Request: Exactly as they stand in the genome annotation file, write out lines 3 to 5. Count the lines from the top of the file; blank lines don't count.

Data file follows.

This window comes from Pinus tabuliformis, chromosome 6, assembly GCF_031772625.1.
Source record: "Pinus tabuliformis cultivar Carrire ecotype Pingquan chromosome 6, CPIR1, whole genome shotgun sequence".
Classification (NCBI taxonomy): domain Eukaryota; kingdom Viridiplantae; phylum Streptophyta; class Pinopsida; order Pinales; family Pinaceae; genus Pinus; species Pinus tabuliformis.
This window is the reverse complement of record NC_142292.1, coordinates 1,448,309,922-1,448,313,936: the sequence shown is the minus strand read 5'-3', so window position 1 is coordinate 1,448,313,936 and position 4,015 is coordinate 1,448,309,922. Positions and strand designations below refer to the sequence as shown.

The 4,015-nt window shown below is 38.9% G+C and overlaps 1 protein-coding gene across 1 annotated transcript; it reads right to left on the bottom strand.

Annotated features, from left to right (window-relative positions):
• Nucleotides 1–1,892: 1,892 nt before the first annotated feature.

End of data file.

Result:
Classification (NCBI taxonomy): domain Eukaryota; kingdom Viridiplantae; phylum Streptophyta; class Pinopsida; order Pinales; family Pinaceae; genus Pinus; species Pinus tabuliformis.
This window is the reverse complement of record NC_142292.1, coordinates 1,448,309,922-1,448,313,936: the sequence shown is the minus strand read 5'-3', so window position 1 is coordinate 1,448,313,936 and position 4,015 is coordinate 1,448,309,922. Positions and strand designations below refer to the sequence as shown.

The 4,015-nt window shown below is 38.9% G+C and overlaps 1 protein-coding gene across 1 annotated transcript; it reads right to left on the bottom strand.